Tiny, pesky and deadly, Aedes aegypti mosquitoes are super at spreading disease, including dengue, chikungunya and Zika virus. Yet all over the world, scientists, nonprofits and biotech companies are raising hordes of this species to release into the wild.
Why is that?
For decades people have relied on industrial pesticides to beat back mosquito populations and limit the diseases they spread. But with continued use, some pesticides lose their effectiveness as the bugs build up resistance.
This is a huge problem: The World Health Organization cites mosquitoes as one of the world's deadliest animals. Each year the diseases they disseminate kill millions of people, mostly in the developing world.
Since vaccines aren't readily available for most mosquito-borne illnesses — those developed for chikungunya, dengue and Zika virus are still in the trial stage — we need other tools to fight them.
So biologists are experimenting with new ways to curtail the diseases mosquitoes spread — with mosquitoes.
The idea is to introduce modified Aedes aegypti into wild populations. The lab-grown bugs can be sterile, which could eventually reduce the total number of mosquitoes. Or they can carry bacteria that limits mosquitoes' ability to spread disease.
The British company Oxitec is trying the first approach — a strategy called sterile insect technique. The firm raises mosquitoes en masse, genetically modifies them for sterility (though blasting the bugs with X-rays is another way to accomplish this), then introduces them to wild populations. When the sterile males mate with the wild females, no offspring are produced, diminishing the total number of mosquitoes.
The Australian nonprofit World Mosquito Program is taking a different tack, raising mosquitoes infected with Wolbachia bacteria. These bacteria occur naturally in many insects, but not in Aedes aegypti. Scientists have learned that infecting these mosquitoes with Wolbachia stymies their ability to pick up dengue and other viruses.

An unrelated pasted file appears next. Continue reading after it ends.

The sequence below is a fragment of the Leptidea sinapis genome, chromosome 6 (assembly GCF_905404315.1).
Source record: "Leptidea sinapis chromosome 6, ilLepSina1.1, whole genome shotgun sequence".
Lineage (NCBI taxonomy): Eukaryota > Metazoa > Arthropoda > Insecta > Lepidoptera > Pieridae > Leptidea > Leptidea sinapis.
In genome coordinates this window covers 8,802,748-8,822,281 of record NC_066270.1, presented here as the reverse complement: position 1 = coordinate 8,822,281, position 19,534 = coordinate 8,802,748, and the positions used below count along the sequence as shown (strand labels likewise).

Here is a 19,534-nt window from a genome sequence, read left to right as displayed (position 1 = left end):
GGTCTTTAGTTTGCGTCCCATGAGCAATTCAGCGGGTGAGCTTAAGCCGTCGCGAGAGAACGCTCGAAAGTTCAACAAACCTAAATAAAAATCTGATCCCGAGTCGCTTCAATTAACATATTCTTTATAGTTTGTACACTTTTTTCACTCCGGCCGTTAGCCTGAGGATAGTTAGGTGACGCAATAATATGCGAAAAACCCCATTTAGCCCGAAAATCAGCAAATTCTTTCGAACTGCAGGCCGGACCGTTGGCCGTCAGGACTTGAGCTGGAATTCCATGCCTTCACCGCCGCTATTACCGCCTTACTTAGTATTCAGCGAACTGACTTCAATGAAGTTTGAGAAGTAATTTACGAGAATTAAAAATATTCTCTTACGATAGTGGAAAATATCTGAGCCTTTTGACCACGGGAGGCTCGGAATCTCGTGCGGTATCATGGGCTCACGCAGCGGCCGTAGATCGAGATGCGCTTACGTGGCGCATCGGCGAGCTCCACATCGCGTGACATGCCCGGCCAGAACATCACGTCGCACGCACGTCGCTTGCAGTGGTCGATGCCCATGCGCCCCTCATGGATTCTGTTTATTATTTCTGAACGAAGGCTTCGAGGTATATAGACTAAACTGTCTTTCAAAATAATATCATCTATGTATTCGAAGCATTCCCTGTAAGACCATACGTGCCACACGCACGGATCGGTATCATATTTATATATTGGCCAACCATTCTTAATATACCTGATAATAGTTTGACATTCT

When Wolbachia-infected mosquitoes are released into the wild, they infiltrate natural populations and share the bacteria. Over time, this can reduce the number of bugs that carry disease. A recent trial showed that this approach can lower disease-transmission to humans.
Both of these strategies require hundreds of thousands — even millions — of mosquitoes to be bred and then released over months, or even years, depending on the project. But to raise a swarm of Aedes aegypti — also known as yellow fever mosquitoes (for one of the diseases they spread) — you need blood.
Male mosquitoes, which can live on nectar (if it's available), don't bite. But mama mosquitoes require blood to mature their eggs. Hence their desperation to bite us.
Much of the blood that's used for mass mosquito-rearing is drawn intravenously from farm animals — usually sheep, horses and other livestock. But blood doesn't last long, even in the fridge. Once a bottle is opened, it tends to spoil in about a week.
The makeup of blood also varies from batch to batch, with possible down-the-line effects on the eggs of imbibing females.
Biologist Immo Hansen and his team of researchers at New Mexico State University have come up with a solution: a diet for mosquitoes that would mean fewer animals having to be milked for their blood.